Cablegate: Ambassador Delivers Secretary's Letter to Prime Minister

This record is a partial extract of the original cable. The full text of the original cable is not available.




E.O. 12958: DECL: 12/31/13
REF: STATE 348253

1. (C) SUMMARY: Ambassador delivered letter from the Secretary to the Prime Minister on Dec 31. PM was
SIPDIS appreciative of the statement issued by the Department following Moragoda meeting with the Deputy Secretary. Ambassador told the PM that a similar letter would be delivered to the President on Friday Jan 2. Prime Minister was appreciative and understood that real target of the letters was President Kumaratunga. PM said the President needed to decide whether she wanted to ally with the JVP and go for elections or seek an accommodation with the UNP. PM said he was willing to give her a face-saving way out if she decided to work with him. PM thought Indian idea of regional commands was probably not workable. President's office is upset about spin some press is putting on the Department statement. END SUMMARY

Secretary's Letter Delivered

2. (C) Ambassador called on Prime Minister Wickremasinghe on Dec 31 to deliver letter from Secretary Powell (reftel). The Department statement following the meeting between Milinda Moragoda and the Deputy Secretary had been front-page news in the Sri Lankan press that morning, and PM expressed his appreciation for the statement. He saw that it was clearly directed at President Kumaratunga. After reading the Secretary's letter, the PM said that it was fine. Ambassador said that a similar but not identical letter was going to the President. The PM understood, he believed, that we felt we needed to send letters to both of them, since the letters called for them both to work to solve the crisis, but that it was really the President we were pointing at. PM smiled and said he understood completely.

3. (C) Ambassador asked if any progress was being made on an agreement with the President. PM said that the President did not seem to know what she wanted to do: did she want an alliance with the Sinhalese-chauvinist JVP party and an election, or did she want to make a deal on the three Ministries with him and his UNP party and get on with the peace process? She simply needed to make up her mind. PM said that if she decided to work with him, he could find a way for her to save face. She could keep the Defense Minister title, and he would take over operational control of the military as Minister of National Security, even though he would rather have someone else take over that job. She could have input into overall defense matters and the peace process through a National Security Council. Ambassador said that he had told the President several times that this was a political problem, not a legal one, and needed a political solution. PM said this was exactly the right tack.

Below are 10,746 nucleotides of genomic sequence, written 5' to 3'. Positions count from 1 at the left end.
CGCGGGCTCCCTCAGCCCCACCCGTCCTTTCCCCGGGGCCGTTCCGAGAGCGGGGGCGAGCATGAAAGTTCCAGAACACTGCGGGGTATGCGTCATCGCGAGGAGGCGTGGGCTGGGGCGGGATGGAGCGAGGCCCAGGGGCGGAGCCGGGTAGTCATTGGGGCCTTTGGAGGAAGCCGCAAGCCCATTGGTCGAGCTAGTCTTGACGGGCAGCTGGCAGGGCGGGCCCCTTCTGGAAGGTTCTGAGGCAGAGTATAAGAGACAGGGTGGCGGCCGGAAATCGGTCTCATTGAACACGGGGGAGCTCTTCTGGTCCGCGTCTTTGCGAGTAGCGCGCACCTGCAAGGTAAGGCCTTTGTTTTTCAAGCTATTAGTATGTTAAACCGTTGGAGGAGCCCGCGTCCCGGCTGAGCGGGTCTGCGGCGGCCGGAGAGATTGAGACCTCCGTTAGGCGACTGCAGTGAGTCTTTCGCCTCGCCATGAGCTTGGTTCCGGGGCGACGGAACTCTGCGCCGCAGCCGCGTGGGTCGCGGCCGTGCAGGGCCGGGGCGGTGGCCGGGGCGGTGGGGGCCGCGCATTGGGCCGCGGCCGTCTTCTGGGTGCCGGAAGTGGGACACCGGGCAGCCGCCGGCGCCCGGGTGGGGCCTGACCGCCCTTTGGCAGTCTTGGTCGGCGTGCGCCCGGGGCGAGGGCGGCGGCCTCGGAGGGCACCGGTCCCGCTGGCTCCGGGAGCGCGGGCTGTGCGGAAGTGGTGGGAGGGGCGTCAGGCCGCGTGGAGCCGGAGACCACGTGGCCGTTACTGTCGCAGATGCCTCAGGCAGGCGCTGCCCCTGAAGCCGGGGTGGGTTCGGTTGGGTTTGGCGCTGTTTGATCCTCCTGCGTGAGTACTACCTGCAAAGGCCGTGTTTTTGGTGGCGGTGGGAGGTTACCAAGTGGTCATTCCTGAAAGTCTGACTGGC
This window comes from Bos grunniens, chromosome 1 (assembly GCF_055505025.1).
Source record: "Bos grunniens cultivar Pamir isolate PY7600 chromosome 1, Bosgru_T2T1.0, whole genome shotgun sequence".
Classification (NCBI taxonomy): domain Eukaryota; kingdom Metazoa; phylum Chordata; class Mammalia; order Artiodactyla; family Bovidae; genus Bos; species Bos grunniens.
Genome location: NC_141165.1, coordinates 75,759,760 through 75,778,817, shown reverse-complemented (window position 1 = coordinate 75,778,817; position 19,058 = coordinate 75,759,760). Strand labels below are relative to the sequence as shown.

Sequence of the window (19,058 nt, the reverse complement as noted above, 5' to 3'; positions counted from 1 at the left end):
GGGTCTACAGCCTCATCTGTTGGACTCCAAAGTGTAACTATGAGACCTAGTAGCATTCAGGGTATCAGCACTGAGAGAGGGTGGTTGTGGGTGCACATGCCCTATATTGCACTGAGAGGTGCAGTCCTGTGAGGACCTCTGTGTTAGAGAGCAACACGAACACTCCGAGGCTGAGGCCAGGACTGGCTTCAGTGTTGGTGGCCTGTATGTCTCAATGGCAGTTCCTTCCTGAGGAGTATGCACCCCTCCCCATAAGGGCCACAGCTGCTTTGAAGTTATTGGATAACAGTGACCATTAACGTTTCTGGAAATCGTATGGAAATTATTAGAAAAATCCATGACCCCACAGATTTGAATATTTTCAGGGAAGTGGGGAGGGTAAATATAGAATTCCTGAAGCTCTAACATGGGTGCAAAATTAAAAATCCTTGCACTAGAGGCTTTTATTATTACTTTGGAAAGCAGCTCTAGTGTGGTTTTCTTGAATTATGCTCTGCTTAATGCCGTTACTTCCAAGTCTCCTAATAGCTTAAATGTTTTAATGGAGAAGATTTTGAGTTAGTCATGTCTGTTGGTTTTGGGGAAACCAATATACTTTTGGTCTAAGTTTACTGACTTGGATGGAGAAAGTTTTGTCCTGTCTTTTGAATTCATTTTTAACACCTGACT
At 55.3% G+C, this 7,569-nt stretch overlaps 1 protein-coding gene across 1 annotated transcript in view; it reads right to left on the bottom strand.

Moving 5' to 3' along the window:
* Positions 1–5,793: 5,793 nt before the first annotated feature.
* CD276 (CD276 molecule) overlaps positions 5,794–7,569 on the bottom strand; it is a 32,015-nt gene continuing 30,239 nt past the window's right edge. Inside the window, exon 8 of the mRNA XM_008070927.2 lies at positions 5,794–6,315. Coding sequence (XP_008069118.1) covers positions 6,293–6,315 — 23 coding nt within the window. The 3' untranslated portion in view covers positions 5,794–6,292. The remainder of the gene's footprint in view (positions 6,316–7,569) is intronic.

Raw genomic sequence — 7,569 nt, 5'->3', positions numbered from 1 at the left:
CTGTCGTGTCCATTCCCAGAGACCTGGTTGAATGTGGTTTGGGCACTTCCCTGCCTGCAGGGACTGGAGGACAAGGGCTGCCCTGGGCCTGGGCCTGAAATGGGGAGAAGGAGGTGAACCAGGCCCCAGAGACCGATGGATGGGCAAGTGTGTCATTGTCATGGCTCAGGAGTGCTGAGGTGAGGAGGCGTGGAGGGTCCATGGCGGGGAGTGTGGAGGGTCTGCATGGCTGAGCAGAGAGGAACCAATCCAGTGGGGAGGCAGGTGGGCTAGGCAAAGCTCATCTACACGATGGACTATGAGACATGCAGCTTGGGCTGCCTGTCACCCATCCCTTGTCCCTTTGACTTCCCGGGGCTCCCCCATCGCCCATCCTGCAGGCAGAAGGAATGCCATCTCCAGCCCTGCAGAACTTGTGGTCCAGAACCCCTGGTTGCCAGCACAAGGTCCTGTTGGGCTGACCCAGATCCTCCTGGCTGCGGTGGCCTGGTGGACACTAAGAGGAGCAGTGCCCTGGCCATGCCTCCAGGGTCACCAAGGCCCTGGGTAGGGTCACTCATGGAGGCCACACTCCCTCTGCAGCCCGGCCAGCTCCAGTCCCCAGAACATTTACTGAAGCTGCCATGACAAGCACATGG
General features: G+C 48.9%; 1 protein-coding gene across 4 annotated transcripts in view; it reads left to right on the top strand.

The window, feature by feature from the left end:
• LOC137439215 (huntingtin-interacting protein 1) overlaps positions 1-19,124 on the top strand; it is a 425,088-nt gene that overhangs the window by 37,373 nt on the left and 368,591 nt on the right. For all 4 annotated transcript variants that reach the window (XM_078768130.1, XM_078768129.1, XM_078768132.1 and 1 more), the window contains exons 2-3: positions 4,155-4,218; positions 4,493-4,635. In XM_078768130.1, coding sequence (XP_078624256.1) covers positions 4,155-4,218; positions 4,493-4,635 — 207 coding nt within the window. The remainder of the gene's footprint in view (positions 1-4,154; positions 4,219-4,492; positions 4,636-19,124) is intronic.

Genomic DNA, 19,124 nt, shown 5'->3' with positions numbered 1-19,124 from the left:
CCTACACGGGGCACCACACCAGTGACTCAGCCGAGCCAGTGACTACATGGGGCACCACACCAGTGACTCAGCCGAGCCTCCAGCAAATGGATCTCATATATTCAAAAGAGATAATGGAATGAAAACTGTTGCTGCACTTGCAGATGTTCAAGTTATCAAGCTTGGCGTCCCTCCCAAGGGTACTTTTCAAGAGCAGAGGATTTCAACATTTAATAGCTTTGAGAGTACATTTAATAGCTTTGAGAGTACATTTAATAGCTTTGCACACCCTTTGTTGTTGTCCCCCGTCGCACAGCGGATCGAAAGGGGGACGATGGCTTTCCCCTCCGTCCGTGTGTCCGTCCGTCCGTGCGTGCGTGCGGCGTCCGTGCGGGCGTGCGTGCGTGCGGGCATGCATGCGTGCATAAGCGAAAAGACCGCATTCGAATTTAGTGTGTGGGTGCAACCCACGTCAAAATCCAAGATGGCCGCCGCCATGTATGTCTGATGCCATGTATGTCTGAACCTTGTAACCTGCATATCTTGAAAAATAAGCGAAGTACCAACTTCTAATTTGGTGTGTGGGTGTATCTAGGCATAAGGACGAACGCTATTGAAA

Indian Suggestions

4. (C) Ambassador asked if there was any hope in the idea reportedly being floated by Indian High Commissioner Sen of the creation of a regional command or commands which would come under the Prime Minister. PM said he did not think this would go anywhere, and even if he liked it, he did not think the Service Chiefs would accept it.

Making Letter Public

5. (C) The PM asked if we intended to make the letters to him and the President public, and Ambassador said we did not. PM asked if he could make the letter to him public, and Ambassador replied that since he was the recipient, that was his decision. Ambassador suggested, however, that if the PM were to do so, he wait until after the Ambassador had delivered the similar letter to the President on Friday Jan 2. The PM agreed and said he would probably release the letter on Monday.

President's Office Calls

6. (C) President's media adviser Harim Peiris called Ambassador first thing Wednesday morning after stories about Department statement had appeared in the morning newspapers. (Two of the three major English dailies carried the statement essentially without comment. One daily which is close to the PM, however, carried an AFP story which stated that ""the State Department implicitly criticised President Kumaratunga who triggered the crisis during a visit to Washington last month by Prime Minister Wickremasinghe."") Peiris said that the statement seemed fine to the President and to him, but they were upset by the AFP story. Peiris wondered if we could issue a correction to AFP. Ambassador replied that we were not in the habit of commenting on interpretations by news agencies, and that if anyone asked us, we would tell them to read the statement, which spoke for itself.


7. (C) The PM seemed relaxed, buoyed up by our reassurances that we understood clearly where the fault for the current crisis lay. His stated willingness to help the President save face is welcome, but he did not seem to have any new ideas on how to move forward. From the Presidential side, we are sure that the President knows full well whom the Department statement is directed toward. As noted above, Ambassador will see her and deliver the Secretary's letter on Friday Jan 2. He expects to hear from her at that time her current line that there is no political crisis and that the peace talks have been suspended anyway since April, long before the current dispute. The answer to that, of course, is that the talks were set to resume under Norwegian facilitation in December -- until her takeover of the Ministries stopped things in their tracks. Ambassador will emphasize to her, as the Department statement said, the need for a political resolution which will bring about a clarification of responsibilities so that the peace negotiations can resume.


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